Arnaud Hubaux describes himself as a trailblazer and in many ways, he is. While working on the technical side as a Senior Product Manager, he is very much a people person. He works to get the best out of his teams, even if that is in a nontraditional manner by putting people in roles that aren’t in their job descriptions.
Hubaux has also gone out of his way to become an ally for women in tech. He has become a regular, yet unlikely, figure at Fe+male Tech Heroes events. At the first FTH conference, Hubaux was one of the only men in the room, attending for a surprising reason. (See below.) We sat down to discuss the softer side of his technical position at ASML and what his role has been to promote women within the corporate tech environment.
The Fe+male Tech Heroes community is focused on increasing diversity and inclusion in tech. We need female AND male role models to bring everyone ahead and not leave anyone behind. Did you have a female role model or any role model for that matter?
I can't say I’ve had one role model, male or female. Having a role model is overrated for me.
My role model is just pieces of everyone I meet. I learn something from every encounter – personal or professional – and I will apply it and it will make a difference. I’m curious about the differences in people and how these differences can make us both better.
You were at one of the first Fe+male Tech Heroes events although you were one of only a few men there. What made you attend?
I wanted to see what it was all about. ASML is a male-dominated environment and our customers are also highly male-dominated. During my PhD in software engineering, it was, again, almost all men. I wanted to reverse the balance and be the only guy in the room for a change.
I was impressed by all the speakers. If I had to pick a man in a similar position to give the same talk, it would have been less inspiring and less impactful. I got the feeling from sitting in the audience that all the female speakers had to fight harder to be on that stage and it showed in the confidence they were radiating.
It was eye-opening. It triggered me because you see the same thing in the workplace. If you look at women in high positions, they're extremely tough. They need to be stronger than men – not necessarily on the technical level, but with soft skills. It's almost like they need to have double the confidence of the guys to be able to make it to the same levels.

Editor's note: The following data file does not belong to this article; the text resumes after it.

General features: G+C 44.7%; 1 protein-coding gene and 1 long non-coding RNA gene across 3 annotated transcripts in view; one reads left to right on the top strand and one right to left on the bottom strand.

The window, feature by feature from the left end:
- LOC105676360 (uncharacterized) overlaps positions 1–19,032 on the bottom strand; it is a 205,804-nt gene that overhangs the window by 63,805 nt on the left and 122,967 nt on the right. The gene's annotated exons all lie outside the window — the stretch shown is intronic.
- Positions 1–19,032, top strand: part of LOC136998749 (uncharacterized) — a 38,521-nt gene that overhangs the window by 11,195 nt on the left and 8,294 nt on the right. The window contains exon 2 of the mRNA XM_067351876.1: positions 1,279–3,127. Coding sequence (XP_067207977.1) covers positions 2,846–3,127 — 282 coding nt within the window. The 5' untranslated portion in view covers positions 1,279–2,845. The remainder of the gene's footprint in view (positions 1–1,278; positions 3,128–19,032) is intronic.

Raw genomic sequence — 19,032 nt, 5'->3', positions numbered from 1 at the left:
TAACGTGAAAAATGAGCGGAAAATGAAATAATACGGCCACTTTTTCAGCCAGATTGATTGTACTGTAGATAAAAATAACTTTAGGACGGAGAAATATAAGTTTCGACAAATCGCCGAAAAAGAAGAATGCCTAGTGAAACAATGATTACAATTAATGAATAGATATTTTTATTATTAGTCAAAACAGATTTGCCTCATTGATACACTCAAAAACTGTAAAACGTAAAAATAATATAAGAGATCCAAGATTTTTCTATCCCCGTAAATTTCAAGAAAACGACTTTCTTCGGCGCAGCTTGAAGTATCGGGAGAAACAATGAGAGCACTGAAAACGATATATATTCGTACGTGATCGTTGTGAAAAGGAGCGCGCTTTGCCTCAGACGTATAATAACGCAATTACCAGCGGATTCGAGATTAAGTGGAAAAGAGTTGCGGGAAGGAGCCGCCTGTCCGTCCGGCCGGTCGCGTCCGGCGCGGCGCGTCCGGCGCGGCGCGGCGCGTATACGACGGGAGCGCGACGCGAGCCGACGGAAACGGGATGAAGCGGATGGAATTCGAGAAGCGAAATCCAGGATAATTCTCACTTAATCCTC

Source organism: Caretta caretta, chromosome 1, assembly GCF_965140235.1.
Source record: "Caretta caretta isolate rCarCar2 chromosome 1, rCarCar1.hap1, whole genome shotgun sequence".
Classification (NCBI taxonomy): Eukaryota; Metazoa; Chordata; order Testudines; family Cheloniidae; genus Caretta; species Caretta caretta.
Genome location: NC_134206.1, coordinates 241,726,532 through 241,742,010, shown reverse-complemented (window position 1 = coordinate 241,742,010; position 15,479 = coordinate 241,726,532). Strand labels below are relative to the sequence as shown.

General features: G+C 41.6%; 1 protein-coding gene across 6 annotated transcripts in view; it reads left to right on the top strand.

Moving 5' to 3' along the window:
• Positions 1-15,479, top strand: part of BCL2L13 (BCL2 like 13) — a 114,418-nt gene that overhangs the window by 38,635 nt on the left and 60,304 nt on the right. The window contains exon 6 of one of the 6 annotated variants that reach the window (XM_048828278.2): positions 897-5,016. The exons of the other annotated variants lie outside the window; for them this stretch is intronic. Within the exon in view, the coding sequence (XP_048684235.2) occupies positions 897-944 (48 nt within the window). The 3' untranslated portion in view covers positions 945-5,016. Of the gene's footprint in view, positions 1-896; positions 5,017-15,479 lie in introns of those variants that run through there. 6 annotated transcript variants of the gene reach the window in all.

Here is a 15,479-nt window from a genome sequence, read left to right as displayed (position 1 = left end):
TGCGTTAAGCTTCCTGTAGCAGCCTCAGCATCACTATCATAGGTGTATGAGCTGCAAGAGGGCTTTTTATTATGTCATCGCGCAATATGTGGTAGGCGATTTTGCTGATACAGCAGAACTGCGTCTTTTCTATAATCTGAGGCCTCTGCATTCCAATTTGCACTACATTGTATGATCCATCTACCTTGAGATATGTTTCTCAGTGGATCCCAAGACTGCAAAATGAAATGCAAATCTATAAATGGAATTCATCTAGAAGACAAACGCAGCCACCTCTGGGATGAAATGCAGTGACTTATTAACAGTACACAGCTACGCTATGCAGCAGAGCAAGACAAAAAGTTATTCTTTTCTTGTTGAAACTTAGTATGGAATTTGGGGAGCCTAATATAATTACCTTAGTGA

So, it made me consider how I can enable women that don't have this drive. How can I enable the person to grow, even if it is culturally not there?
What else did you take away from being one of the only guys in the room?
Just being at the event was like an awakening. It made me look at my behavior. The next time I was emailing a group of people within the company, I did something different. I was writing an email to 20 people, but only one woman. I started my message “Lady and Gents” and then the content. The woman replied to me personally to say thank you for acknowledging that she's a woman. It made her day. This was a really simple, small thing but it made a difference.
So, you went to the event to feel uncomfortable just like women feel when they are in such an extreme minority. Now, if you look around this room at ASML, you only see a few women. But 19% of ASML’s workforce is women, right?
Yes, but it depends on the sector. If we go to HR and finance, there’s a large number. If you go to engineering, depending on discipline, you’d count a small number.
There’s an openness at ASML. We welcome whoever wants to join, but still, we can only absorb whoever is coming from university and the bias starts there. When I was doing software engineering, I started with 120 people. Only three were women. Even if you hire everyone, you can be as inclusive as you want ...
The women are just not there. This separation starts even earlier though, right?
It starts very, very early. During the summer holidays, we put my son into a dance camp for a week when he was young. The first day went fine, but the second day, he came back crying. A group of girls had told him that dancing was for girls. And he was only four years old and already they're being told, “You are doing something that only the girls should be doing.”